American Chemical Society
ab7b00417_si_001.pdf (2.94 MB)

Liver-Kidney-on-Chip To Study Toxicity of Drug Metabolites

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journal contribution
posted on 2017-11-12, 00:00 authored by Jannick Theobald, Ali Ghanem, Patrick Wallisch, Amin A. Banaeiyan, Miguel A. Andrade-Navarro, Katerina Taškova, Manuela Haltmeier, Andreas Kurtz, Holger Becker, Stefanie Reuter, Ralf Mrowka, Xinlai Cheng, Stefan Wölfl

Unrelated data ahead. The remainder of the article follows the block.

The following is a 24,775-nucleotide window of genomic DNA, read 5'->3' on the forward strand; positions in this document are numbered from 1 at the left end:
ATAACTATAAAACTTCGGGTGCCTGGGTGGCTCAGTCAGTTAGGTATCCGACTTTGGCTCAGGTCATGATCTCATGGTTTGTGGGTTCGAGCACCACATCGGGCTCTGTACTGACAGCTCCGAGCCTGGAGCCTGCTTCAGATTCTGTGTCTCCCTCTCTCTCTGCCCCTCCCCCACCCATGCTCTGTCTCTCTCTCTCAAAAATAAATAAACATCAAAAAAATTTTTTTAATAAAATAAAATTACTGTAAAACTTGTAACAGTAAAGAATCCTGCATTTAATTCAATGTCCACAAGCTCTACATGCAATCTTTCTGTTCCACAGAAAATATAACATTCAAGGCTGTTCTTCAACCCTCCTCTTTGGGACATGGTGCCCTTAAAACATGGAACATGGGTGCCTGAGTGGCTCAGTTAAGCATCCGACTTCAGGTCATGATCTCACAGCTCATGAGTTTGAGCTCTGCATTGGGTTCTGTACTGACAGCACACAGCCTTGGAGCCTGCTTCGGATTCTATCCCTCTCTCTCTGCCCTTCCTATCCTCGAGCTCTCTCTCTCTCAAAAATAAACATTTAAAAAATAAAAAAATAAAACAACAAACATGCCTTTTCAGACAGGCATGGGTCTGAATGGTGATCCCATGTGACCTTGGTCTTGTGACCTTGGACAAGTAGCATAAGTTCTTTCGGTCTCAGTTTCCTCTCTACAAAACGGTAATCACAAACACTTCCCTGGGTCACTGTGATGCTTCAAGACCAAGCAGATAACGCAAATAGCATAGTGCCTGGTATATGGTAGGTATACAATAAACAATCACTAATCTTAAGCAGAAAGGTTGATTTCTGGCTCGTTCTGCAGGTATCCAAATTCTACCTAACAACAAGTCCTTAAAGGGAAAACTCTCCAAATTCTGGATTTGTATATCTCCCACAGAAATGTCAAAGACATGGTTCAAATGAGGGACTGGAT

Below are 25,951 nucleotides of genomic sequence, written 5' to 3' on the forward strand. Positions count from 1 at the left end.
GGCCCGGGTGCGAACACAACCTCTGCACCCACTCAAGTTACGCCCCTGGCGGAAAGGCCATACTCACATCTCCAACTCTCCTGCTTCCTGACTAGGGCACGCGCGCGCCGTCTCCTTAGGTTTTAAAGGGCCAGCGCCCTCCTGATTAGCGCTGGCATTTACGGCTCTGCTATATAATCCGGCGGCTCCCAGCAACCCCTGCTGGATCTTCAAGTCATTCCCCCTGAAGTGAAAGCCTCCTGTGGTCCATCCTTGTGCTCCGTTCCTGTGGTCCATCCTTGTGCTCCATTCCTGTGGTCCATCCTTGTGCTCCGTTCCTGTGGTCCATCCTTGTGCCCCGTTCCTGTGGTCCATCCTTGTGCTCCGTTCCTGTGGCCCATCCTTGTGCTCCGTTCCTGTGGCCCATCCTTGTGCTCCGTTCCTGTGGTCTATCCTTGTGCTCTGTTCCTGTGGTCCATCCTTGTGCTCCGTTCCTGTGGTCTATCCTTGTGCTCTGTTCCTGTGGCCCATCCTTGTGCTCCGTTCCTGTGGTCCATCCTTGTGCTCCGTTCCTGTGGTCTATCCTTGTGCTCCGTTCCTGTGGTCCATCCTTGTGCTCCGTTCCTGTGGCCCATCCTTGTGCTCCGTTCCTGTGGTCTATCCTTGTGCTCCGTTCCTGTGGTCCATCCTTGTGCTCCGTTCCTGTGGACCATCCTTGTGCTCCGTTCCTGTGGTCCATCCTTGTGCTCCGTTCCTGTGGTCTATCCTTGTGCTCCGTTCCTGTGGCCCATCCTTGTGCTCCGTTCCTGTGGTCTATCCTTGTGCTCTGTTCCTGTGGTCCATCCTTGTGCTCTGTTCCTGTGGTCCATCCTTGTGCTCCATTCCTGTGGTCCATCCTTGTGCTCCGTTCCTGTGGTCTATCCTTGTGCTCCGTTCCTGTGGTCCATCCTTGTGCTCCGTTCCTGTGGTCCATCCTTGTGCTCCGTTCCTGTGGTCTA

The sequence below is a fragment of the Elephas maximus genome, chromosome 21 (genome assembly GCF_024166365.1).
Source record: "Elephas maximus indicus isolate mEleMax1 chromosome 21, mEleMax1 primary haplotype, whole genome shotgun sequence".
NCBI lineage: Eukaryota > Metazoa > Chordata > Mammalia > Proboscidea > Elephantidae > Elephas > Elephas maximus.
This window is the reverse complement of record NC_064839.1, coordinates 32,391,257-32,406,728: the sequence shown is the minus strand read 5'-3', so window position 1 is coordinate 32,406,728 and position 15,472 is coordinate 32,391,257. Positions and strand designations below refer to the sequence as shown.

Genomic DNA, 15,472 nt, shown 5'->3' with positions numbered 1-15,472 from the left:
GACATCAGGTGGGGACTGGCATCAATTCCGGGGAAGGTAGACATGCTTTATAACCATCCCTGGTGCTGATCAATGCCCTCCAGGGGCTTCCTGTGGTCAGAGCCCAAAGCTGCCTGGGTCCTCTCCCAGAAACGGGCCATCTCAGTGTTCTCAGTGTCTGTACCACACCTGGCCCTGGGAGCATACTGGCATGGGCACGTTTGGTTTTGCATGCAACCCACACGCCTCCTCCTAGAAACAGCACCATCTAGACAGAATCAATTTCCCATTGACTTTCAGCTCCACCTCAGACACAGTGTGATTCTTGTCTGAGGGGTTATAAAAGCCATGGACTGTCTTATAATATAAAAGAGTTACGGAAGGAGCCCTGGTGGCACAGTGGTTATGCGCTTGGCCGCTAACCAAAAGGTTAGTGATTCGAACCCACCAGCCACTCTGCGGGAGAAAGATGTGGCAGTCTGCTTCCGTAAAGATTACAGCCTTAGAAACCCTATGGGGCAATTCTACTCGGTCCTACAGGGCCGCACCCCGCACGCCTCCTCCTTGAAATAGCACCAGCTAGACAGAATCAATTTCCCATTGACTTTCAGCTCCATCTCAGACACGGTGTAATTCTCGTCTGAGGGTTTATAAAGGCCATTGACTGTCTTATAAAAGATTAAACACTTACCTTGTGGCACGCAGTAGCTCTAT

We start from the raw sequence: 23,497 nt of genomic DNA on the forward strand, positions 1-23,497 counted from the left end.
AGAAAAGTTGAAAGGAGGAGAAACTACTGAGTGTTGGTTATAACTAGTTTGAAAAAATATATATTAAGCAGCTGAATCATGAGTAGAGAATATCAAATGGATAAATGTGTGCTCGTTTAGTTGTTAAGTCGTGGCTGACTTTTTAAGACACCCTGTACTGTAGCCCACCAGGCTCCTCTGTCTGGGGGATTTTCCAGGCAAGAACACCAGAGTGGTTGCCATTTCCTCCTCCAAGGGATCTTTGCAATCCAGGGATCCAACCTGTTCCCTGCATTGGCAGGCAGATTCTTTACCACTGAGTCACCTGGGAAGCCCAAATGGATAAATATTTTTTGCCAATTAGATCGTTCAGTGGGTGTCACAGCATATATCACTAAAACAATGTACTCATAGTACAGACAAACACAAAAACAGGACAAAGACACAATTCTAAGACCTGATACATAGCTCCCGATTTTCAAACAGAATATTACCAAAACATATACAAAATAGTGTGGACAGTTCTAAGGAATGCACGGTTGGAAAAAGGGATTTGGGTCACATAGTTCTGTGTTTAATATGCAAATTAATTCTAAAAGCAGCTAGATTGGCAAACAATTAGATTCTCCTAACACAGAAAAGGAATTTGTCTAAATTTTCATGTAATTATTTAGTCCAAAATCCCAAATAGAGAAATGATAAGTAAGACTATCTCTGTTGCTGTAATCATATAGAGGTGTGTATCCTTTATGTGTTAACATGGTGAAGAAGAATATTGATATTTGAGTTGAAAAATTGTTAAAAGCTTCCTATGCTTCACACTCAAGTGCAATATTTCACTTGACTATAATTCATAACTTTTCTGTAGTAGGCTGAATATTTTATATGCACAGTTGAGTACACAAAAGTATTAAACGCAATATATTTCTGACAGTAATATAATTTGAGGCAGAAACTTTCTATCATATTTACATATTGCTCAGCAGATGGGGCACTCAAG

Advances in organ-on-chip technologies for the application in in vitro drug development provide an attractive alternative approach to replace ethically controversial animal testing and to establish a basis for accelerated drug development. In recent years, various chip-based tissue culture systems have been developed, which are mostly optimized for cultivation of one single cell type or organoid structure and lack the representation of multi organ interactions. Here we present an optimized microfluidic chip design consisting of interconnected compartments, which provides the possibility to mimic the exchange between different organ specific cell types and enables to study interdependent cellular responses between organs and demonstrate that such tandem system can greatly improve the reproducibility and efficiency of toxicity studies. In a simplified liver-kidney-on-chip model, we showed that hepatic cells that grow in microfluidic conditions abundantly and stably expressed metabolism-related biomarkers. Moreover, we applied this system for investigating the biotransformation and toxicity of Aflatoxin B1 (AFB1) and Benzoalphapyrene (BαP), as well as the interaction with other chemicals. The results clearly demonstrate that the toxicity and metabolic response to drugs can be evaluated in a flow-dependent manner within our system, supporting the importance of advanced interconnected multiorgans in microfluidic devices for application in in vitro toxicity testing and as optimized tissue culture systems for in vitro drug screening.